Police Expect To Find The Bodies Of As Many As Seven Long-Missing Girls In Michigan Woods

Michigan authorities believe that a man serving a life sentence for the 1986 killing of a Detroit-area girl could be responsible for the deaths of the up to seven other girls who disappeared in the 1970s and 1980s.

A law enforcement task force is searching the woods in a Detroit suburb for the remains of a 12-year-old girl reported missing in 1979, and authorities say that they believe they will also find the bodies of "four to six" other long-missing girls in the area.

"We have probable cause to believe this is a gravesite," Macomb Township Police Commissioner Bill Dwyer said in a press conference Wednesday afternoon. Authorities have not yet found remains, he added.

Dwyer said there is "no question" that the area is the resting place of the remains of Kimberly Alice King, 12, who went missing on Sept. 15, 1979, while visiting her grandparents in Warren.

"We also believe that there's maybe four to six other girls that have been reported missing that are buried there," he said. "We certainly are convinced we have the right area. It's just a sad type of situation."

Dwyer said Wednesday that they believe convicted pedophile and child-killer Arthur Nelson Ream, 69, is responsible for King's death and those of the other missing girls whose remains they expect to find.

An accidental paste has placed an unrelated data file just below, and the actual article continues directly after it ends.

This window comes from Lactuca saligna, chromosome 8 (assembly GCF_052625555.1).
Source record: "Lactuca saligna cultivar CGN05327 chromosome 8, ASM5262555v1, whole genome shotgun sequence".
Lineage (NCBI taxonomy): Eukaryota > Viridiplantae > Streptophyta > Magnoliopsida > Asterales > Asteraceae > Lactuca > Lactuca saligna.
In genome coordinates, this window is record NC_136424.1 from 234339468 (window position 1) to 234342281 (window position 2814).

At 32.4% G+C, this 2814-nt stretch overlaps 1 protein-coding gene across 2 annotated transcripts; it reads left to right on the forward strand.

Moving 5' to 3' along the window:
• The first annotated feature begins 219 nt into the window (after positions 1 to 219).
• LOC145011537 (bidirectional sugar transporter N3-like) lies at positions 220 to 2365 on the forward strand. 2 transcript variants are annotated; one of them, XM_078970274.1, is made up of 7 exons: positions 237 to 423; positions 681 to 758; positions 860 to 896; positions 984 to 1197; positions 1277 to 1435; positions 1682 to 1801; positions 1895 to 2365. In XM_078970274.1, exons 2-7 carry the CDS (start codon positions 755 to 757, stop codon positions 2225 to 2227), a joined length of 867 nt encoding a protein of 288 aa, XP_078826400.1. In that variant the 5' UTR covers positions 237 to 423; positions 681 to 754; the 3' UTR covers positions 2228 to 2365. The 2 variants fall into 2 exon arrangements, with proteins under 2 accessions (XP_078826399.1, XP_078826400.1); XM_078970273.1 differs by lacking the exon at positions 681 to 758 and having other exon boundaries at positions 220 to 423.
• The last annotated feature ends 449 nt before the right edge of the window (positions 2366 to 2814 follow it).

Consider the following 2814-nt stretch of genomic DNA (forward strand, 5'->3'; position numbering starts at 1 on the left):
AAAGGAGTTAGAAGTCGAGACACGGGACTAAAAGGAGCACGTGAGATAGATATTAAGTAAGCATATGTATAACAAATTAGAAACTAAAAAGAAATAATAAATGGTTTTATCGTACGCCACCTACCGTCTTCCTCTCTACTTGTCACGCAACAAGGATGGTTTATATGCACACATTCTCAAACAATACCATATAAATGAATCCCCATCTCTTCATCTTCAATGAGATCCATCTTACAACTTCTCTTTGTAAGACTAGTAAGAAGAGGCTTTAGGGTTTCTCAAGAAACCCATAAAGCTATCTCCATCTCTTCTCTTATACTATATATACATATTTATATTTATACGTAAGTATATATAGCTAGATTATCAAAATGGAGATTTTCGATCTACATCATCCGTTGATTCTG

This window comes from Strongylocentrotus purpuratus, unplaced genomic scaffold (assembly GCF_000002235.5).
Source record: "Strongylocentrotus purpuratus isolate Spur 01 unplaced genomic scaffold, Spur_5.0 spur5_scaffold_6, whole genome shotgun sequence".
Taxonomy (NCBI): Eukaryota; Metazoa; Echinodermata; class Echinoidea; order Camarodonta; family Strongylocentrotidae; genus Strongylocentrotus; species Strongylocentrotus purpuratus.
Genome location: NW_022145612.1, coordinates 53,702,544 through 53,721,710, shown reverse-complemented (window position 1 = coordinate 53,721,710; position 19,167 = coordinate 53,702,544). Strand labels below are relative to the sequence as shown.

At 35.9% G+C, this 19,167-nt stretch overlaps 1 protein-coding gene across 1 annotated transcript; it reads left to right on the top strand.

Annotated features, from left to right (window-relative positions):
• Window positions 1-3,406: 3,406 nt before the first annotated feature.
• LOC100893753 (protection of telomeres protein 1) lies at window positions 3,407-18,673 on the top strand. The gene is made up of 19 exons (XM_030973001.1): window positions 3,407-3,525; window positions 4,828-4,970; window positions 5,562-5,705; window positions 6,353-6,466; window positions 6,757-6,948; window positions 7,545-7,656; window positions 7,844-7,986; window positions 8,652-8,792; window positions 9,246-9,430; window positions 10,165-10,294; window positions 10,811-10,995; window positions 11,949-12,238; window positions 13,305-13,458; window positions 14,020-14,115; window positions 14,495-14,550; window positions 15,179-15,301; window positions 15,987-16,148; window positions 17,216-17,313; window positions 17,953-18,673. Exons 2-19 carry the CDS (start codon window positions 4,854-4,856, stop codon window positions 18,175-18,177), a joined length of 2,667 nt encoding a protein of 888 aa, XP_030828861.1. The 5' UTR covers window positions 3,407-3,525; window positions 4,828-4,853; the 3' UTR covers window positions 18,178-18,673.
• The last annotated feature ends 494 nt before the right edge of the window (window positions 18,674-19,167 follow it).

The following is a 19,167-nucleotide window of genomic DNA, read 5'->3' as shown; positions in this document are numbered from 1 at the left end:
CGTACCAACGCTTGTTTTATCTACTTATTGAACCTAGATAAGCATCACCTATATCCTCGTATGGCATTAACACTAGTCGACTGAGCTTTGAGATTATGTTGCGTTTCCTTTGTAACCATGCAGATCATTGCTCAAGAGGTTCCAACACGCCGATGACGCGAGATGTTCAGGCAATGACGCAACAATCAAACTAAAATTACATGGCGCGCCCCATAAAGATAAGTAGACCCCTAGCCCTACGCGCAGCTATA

Ream was sentenced to life in prison without parole in 2008 for the rape and murder of 13-year-old Cynthia Zarzycki, who disappeared in April 1986. He had previously served time for criminal sexual assault. At the time of his conviction for Zarzycki's killing, Ream was serving a 15-year sentence on an unrelated molestation charge involving a 14-year-old girl, the Associated Press reported.

Ream led authorities to Zarzycki's remains, which were found in the same area that is now being searched, in 2008.

Dwyer told reporters that Ream "bragged" about murdering "four to six" other people to fellow inmates and flunked a recent polygraph test when asked about King and other missing girls.

Ream is not cooperating with the investigation, he said.

When asked by a reporter if this meant that Ream was a serial killer, Dwyer said, "We would suspect that, yes."

At the press conference Wednesday, Warren Mayor James R. Fouts said that he hoped that this investigation would ease the suffering of the missing girls' loved ones.

“I hope this will help bring closure to this long nightmare for the family of Kimberly King as well as the other families," he said. "This monster robbed these young girls of decades of life."

Topics in this article

Skip to footer